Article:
I work for an IB. I see a lot of ADs with the CFA charter. I know that these guys work 100 hours a week. I’m not sure how they found time to study for the CFA exam and pass it?
It would be difficult. My gf can can barely find time to study for her series 7.
AD’s = ? what do you do at your IB? i assume you’re not in investment banking. anyway, you don’t need the charter to do banking, and if you’re in banking you don’t need the charter either. but some people can do it, since when deals aren’t live and there’s not much going on in the overall transaction environment, junior bankers can actually have a fair amount of down time.
numi Wrote: ------------------------------------------------------- > AD’s = ? > what do you do at your IB? i assume you’re not in > investment banking. > anyway, you don’t need the charter to do banking, > and if you’re in banking you don’t need the > charter either. but some people can do it, since > when deals aren’t live and there’s not much going > on in the overall transaction environment, junior > bankers can actually have a fair amount of down > time. me thinks he means associate directors, which is a title that the swiss banks use (and maybe DB too?).
I’m not in IB. I thought that analyst and associate directors were there 100 hours a week? I guess its not busy in the morning and thats when they can study?
Err why would you need a cfa to be in IB? If you can make it in IB, the upside and exit ops are far more lucrative than studying for three exams Made IB’ers actually look down upon people trying to get their cfa
Maybe these ib people want to get into Investment Management?
if you have a background in IB, you definitely don’t need a CFA to make the jump to the buy-side. in fact, candidates coming from the top investment banks (at least at the junior ranks) have an infinitely easier time getting to the top buy-side firms than people that just pass the CFA exam. not sure how to make this more clear, but work experience is far more valuable than passing exams and getting the CFA charter is not exactly an analog for someone who’s done a three-year stint in investment banking
If your already working in IB the CFA charter is a waste of your time. You don’t have much of it to begin with.
Are you sure these guys work in actual IB (M&A, ECM or DCM)? I used to and don’t think I ever met a CFA. I met one guy who was a Level I candidate and never studied and so didn’t bother attending the exam.
i’m in investment banking and have L3 (though no charter as yet)… Not a lot of people have it here - however it did not hurt when interviewing… Doesn’t make too big a diff in exit ops but if 2 people are roughly the same, maybe the CFA will give them just the edge?
If you want to go to a hedge fund, I guarantee having the CFA will help. Won’t help for PE or VC though.
Now that I’m on the private equity side, I can definitely comment on how much value-add the CFA charter is for investment banking or PE…and it’s not very. The knowledge of accounting and financial statement analysis you gain through the CFA curriculum can definitely be useful, but at the end of the day, when IB’s and PE shops are interviewing you, what they really care most about is (1) your understanding of the deal process, and (2) your understanding of how and why certain transactions happened. The CFA curriculum can teach you some things here and there that may be theoretically relevant, but otherwise not analogous to practical work experience. Besides, just working on the deals themselves will teach you whatever it is that you need to know. In my view, if you’re interviewing for a position in IB/PE and can’t speak intelligently about the deals you’ve worked on, the CFA charter won’t save you. That’s why people in IB/PE don’t really look for the CFA charter and don’t really care about it…it’s really much more relevant to securities analysis, not transactions.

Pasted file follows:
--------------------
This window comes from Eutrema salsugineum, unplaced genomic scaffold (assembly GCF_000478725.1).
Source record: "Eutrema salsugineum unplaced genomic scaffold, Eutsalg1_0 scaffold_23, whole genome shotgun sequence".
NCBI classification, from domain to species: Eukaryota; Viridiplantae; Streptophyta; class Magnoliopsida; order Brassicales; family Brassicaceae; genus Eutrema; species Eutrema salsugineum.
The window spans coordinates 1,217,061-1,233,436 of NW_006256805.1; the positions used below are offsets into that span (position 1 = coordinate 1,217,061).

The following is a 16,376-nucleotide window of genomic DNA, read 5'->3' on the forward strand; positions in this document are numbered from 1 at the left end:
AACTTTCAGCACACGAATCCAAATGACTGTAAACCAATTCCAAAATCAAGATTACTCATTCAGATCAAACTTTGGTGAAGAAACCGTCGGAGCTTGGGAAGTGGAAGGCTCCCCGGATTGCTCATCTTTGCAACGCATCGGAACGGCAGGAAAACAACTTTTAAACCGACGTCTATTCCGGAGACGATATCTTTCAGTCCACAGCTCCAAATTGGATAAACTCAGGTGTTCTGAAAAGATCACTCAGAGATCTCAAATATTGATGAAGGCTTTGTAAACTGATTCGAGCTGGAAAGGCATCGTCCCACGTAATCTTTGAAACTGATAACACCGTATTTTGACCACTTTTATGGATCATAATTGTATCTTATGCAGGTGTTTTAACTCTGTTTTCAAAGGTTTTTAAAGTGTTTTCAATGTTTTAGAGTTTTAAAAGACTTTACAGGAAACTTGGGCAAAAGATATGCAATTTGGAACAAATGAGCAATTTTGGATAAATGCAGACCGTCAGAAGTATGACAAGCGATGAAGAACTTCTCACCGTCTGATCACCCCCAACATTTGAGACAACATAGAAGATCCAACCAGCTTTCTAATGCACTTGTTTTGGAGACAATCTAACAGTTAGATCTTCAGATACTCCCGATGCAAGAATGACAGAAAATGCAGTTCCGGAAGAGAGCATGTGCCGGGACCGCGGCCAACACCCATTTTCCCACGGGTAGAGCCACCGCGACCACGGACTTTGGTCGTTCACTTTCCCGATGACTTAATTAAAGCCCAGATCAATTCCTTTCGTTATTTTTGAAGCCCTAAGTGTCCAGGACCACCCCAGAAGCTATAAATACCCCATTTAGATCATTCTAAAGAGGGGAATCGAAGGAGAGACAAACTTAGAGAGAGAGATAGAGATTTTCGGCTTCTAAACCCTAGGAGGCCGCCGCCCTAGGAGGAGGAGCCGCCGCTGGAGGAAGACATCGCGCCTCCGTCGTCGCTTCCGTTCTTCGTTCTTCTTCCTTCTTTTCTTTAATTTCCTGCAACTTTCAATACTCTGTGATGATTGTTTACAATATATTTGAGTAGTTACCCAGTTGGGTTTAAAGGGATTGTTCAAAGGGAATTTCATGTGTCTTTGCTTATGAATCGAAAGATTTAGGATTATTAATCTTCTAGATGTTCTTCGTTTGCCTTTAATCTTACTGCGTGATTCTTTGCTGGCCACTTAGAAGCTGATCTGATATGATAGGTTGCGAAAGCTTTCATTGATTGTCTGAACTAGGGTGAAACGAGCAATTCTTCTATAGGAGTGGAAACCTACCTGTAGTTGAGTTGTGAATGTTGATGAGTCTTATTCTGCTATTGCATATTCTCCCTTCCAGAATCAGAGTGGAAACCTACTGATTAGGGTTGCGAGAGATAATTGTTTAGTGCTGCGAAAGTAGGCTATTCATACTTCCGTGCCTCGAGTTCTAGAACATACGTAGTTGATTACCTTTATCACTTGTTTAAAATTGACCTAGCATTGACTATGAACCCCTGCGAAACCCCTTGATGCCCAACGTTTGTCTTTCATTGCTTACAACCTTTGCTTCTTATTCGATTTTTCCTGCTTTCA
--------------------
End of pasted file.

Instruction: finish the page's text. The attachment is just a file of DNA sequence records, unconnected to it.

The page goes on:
For posterity, I will add that I work for a PE shop and we do look for CFA Charterholders – to us, process is important but comparatively mechanics. Thinking about and understanding WHY a deal makes sense in the first place (and how to prop it) is more important. We can take the time through a training program to teach you the former; the latter I’d rather you already know.
Of course work experience is more important, but the CFA is helpful. It’s viewed like an MBA. Just as you don’t need an MBA, you don’t need the CFA - but both will help to establish credibility quicker and are therefore useful in the job searching process. I do agree with Numi, however, in that working on deals will teach you what you need to know BUT I’d add that having relevant theoretical knowledge of corp finance, DCF analysis, other asset valuation techniques, and a general understanding of how all the pieces of fit together (all things the CFA curriculum teaches) will give you a leg up in not only getting the job but doing better in it from the get-go. As to how IB’ers can study for the CFA exam…I have no idea. I’d say working more than 70 hours a week makes it very hard to pass.